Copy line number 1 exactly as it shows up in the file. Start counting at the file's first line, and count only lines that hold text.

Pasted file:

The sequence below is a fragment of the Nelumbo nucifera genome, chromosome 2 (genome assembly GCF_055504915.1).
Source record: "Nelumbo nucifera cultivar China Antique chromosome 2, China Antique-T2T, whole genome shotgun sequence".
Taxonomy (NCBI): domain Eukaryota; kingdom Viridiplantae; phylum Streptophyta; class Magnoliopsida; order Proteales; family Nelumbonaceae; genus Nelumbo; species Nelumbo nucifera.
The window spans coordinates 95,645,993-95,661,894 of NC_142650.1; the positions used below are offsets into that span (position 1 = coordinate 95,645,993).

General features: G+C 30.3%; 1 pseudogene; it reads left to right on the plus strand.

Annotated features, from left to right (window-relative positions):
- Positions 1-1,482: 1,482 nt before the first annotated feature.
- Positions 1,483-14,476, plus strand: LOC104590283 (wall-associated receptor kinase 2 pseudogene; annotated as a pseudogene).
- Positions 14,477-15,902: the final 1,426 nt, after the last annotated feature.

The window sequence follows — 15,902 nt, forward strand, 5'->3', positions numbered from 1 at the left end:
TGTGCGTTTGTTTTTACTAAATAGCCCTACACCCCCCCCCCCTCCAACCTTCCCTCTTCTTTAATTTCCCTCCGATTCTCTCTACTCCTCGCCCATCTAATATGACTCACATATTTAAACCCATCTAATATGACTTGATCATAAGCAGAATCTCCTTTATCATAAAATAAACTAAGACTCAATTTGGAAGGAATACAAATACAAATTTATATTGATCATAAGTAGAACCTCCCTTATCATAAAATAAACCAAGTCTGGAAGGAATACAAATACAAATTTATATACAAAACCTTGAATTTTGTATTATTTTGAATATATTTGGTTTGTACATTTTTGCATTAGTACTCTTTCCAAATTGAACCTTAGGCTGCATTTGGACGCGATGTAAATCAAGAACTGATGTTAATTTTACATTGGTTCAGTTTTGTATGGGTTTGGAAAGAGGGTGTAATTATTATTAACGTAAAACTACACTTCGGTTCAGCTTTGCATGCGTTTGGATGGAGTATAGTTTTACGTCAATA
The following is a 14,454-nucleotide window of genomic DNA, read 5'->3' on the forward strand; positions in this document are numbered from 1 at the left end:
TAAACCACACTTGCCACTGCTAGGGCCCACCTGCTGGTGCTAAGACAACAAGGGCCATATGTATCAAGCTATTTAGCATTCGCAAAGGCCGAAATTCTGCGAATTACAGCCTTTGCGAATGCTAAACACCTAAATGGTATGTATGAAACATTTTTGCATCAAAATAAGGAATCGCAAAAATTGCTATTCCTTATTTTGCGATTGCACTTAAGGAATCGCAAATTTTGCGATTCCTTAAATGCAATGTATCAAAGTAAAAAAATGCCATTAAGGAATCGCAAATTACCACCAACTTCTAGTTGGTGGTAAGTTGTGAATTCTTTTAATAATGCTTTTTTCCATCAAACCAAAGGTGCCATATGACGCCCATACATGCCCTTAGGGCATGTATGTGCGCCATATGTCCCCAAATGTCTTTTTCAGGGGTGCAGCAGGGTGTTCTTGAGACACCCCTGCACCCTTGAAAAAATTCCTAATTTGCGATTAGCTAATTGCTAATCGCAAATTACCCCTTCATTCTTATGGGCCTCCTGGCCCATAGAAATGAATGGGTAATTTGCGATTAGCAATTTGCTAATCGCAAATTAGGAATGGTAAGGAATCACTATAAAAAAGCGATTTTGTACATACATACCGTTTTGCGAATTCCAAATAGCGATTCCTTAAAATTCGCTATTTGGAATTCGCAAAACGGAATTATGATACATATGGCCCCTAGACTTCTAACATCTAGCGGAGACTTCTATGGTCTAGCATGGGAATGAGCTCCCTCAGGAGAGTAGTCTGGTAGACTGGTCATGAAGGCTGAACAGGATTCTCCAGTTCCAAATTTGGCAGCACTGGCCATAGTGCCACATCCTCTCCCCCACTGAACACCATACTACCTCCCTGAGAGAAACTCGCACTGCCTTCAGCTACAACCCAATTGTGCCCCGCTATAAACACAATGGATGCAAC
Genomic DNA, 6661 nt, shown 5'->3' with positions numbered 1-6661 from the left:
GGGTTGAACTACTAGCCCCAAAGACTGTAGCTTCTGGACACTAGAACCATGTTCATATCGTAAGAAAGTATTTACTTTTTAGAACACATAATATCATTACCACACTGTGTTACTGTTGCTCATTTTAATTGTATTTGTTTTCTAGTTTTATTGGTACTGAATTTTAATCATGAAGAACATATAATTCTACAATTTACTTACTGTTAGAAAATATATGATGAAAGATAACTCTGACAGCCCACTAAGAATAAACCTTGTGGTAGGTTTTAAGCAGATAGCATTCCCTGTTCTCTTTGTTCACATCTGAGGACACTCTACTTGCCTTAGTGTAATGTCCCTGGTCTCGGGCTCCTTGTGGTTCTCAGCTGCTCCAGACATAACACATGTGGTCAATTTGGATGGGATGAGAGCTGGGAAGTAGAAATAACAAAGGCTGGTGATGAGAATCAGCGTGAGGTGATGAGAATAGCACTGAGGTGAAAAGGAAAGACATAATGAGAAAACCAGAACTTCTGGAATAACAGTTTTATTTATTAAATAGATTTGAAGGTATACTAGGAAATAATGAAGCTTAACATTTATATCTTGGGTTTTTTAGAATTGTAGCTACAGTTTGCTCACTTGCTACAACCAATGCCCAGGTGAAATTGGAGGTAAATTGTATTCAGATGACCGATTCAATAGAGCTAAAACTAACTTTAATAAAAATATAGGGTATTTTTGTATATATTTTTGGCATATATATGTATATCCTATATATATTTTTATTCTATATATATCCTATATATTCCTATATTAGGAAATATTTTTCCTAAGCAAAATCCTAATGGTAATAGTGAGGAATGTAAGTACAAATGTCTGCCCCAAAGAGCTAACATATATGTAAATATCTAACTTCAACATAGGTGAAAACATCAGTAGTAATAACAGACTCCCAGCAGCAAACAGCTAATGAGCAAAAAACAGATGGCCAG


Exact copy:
The sequence below is a fragment of the Nelumbo nucifera genome, chromosome 2 (genome assembly GCF_055504915.1).